Landon Pigg – song I forgot about – Falling in love in a coffee shop

I turned the radio to a different station today, and heard a song I heard years ago but had lost. It turns out to be this incredible, angelic, super intense, heartbreaking song with the most beautiful creature singing it. It’s also in either 6/8 or 3/4, and I very much love beats of three. It is danceable. It has skip intervals and arpeggio like melodies, perhaps even too much of them, and perhaps not even enough dissonance or something, if that is even possible, so much sweetness and perfection it is almost too much. It has this muted humming suppression of gentle tones in the background not going into their pattern but instead staying low and waiting, then finishing the pattern later. It is somehow the ideal song, kind of like Carolyn’s Fingers by Cocteau Twins, but yet, somehow there has been more than one variation of the ultimate perfect song. It is too much perfect. Yet I cannot remember it. I remember struggling to recreate the melody and I wrote down fragments of words as I was going to hunt for it, but never found it. Today, however, I could just go look at the display on our Sirius XM and see the name and artist, then quickly add it to my collection on youtube – done. High density perfection.

2 Responses to “Landon Pigg – song I forgot about – Falling in love in a coffee shop”

  1. nebbie916 Says:

    I’ve heard people claim that since female cats are induced ovulators, they stay in heat until they are mated to or bred. But isn’t it ferrets, another induced ovulator, that can’t bring themselves out of heat cycles unless they are mated to or bred, not cats. Cats are induced ovulators, but have no problem bringing themselves out of heat. It’s like those people have confused cats with ferrets.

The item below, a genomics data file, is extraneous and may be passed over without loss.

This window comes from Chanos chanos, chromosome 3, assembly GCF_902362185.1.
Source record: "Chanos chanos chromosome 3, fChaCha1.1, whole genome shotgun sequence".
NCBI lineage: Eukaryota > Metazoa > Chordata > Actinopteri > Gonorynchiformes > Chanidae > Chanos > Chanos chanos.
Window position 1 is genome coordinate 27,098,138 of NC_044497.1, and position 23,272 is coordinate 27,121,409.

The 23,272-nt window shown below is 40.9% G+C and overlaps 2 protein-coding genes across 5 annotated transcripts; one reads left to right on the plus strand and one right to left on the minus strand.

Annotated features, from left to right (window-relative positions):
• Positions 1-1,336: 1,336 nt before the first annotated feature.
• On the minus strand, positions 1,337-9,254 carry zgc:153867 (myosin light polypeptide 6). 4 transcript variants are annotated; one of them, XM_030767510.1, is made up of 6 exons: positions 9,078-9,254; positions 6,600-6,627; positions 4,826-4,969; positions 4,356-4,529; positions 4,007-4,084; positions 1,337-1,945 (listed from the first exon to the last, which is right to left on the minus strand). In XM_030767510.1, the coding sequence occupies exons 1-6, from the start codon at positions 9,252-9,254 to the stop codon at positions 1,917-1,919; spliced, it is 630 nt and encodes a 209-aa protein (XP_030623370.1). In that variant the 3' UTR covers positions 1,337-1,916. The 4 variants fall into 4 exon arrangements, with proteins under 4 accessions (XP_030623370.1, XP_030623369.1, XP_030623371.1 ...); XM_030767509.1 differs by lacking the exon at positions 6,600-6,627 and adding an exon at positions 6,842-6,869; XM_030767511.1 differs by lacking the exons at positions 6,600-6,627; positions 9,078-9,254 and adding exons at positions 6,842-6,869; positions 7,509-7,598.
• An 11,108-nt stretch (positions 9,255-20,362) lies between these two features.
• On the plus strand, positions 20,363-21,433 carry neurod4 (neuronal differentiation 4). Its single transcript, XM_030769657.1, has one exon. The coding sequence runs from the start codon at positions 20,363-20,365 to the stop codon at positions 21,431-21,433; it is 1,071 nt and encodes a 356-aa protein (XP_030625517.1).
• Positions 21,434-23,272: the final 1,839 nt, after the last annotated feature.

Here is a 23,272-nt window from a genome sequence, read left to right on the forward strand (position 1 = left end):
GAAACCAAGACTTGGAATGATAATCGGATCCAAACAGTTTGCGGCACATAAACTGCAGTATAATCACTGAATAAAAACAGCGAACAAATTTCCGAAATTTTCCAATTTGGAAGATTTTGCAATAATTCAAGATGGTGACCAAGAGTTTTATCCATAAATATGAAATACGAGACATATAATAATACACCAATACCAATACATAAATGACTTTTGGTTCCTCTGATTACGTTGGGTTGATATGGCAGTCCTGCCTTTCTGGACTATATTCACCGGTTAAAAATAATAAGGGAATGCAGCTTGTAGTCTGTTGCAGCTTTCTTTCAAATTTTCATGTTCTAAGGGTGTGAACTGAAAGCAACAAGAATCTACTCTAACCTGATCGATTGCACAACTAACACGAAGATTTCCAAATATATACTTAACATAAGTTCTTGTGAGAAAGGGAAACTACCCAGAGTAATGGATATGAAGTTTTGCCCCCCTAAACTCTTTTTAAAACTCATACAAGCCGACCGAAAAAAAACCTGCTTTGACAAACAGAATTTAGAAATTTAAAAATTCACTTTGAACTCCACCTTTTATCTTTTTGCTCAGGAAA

Many of them also assume that all female cats in heat are unbearably noisy, but I’ve that that is not always the case and that some aren’t all that noisy at all.

    What is your take on this?

  2. nebbie916 Says:

    Mammary (breast) cancer is 90% likely to be malignant in female cats. And people keep using spaying as a first resort preventative for it even though spayed animals can still get breast cancer. Spaying to prevent breast cancer is like removing legs to keep one from running into the street and getting hit by a car. Cats in the wild have intact gonads and aren’t prone to getting breast cancer. It would make sense to have an organ in the first place if it were just naturally prone to getting a disease. Aren’t there environmental factors into play, like xenoestrogens, toxins, and diet?

    Aren’t there other ways to prevent breast cancer other than spays?

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